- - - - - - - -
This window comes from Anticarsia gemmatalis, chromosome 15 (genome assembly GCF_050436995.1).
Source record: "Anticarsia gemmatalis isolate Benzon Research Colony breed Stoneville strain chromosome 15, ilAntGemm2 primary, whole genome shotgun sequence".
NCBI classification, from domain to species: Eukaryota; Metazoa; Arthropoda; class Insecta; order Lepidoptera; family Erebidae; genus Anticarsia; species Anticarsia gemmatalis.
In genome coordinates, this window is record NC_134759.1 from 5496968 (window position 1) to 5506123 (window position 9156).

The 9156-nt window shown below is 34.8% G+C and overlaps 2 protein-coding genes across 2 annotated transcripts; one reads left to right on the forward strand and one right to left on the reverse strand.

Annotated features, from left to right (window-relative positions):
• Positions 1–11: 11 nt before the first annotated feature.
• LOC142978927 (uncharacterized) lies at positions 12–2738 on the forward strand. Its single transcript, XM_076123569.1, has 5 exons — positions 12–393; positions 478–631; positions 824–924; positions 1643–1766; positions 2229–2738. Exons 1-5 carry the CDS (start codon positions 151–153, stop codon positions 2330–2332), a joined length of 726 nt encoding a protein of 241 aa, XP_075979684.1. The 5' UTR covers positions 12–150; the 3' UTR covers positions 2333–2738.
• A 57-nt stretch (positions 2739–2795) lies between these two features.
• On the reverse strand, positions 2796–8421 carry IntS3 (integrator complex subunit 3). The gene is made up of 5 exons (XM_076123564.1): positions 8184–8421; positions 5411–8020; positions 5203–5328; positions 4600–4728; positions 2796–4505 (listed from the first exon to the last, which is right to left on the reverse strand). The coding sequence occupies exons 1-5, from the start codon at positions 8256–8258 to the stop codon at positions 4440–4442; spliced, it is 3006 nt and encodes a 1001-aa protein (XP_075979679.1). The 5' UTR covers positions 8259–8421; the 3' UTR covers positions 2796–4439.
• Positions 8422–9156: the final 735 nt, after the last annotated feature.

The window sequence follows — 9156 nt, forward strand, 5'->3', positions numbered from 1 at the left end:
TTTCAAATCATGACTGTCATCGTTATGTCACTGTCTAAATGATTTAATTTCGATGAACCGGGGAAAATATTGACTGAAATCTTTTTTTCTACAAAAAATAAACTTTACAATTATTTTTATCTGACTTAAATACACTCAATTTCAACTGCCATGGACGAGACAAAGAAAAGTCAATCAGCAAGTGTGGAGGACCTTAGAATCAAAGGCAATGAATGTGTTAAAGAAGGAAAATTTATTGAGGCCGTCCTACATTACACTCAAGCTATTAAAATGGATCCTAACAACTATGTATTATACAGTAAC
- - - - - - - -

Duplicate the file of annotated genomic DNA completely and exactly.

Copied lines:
This window comes from Anticarsia gemmatalis, chromosome 15 (genome assembly GCF_050436995.1).
Source record: "Anticarsia gemmatalis isolate Benzon Research Colony breed Stoneville strain chromosome 15, ilAntGemm2 primary, whole genome shotgun sequence".
NCBI classification, from domain to species: Eukaryota; Metazoa; Arthropoda; class Insecta; order Lepidoptera; family Erebidae; genus Anticarsia; species Anticarsia gemmatalis.
In genome coordinates, this window is record NC_134759.1 from 5496968 (window position 1) to 5506123 (window position 9156).

The 9156-nt window shown below is 34.8% G+C and overlaps 2 protein-coding genes across 2 annotated transcripts; one reads left to right on the forward strand and one right to left on the reverse strand.

Annotated features, from left to right (window-relative positions):
• Positions 1–11: 11 nt before the first annotated feature.
• LOC142978927 (uncharacterized) lies at positions 12–2738 on the forward strand. Its single transcript, XM_076123569.1, has 5 exons — positions 12–393; positions 478–631; positions 824–924; positions 1643–1766; positions 2229–2738. Exons 1-5 carry the CDS (start codon positions 151–153, stop codon positions 2330–2332), a joined length of 726 nt encoding a protein of 241 aa, XP_075979684.1. The 5' UTR covers positions 12–150; the 3' UTR covers positions 2333–2738.
• A 57-nt stretch (positions 2739–2795) lies between these two features.
• On the reverse strand, positions 2796–8421 carry IntS3 (integrator complex subunit 3). The gene is made up of 5 exons (XM_076123564.1): positions 8184–8421; positions 5411–8020; positions 5203–5328; positions 4600–4728; positions 2796–4505 (listed from the first exon to the last, which is right to left on the reverse strand). The coding sequence occupies exons 1-5, from the start codon at positions 8256–8258 to the stop codon at positions 4440–4442; spliced, it is 3006 nt and encodes a 1001-aa protein (XP_075979679.1). The 5' UTR covers positions 8259–8421; the 3' UTR covers positions 2796–4439.
• Positions 8422–9156: the final 735 nt, after the last annotated feature.

The window sequence follows — 9156 nt, forward strand, 5'->3', positions numbered from 1 at the left end:
TTTCAAATCATGACTGTCATCGTTATGTCACTGTCTAAATGATTTAATTTCGATGAACCGGGGAAAATATTGACTGAAATCTTTTTTTCTACAAAAAATAAACTTTACAATTATTTTTATCTGACTTAAATACACTCAATTTCAACTGCCATGGACGAGACAAAGAAAAGTCAATCAGCAAGTGTGGAGGACCTTAGAATCAAAGGCAATGAATGTGTTAAAGAAGGAAAATTTATTGAGGCCGTCCTACATTACACTCAAGCTATTAAAATGGATCCTAACAACTATGTATTATACAGTAAC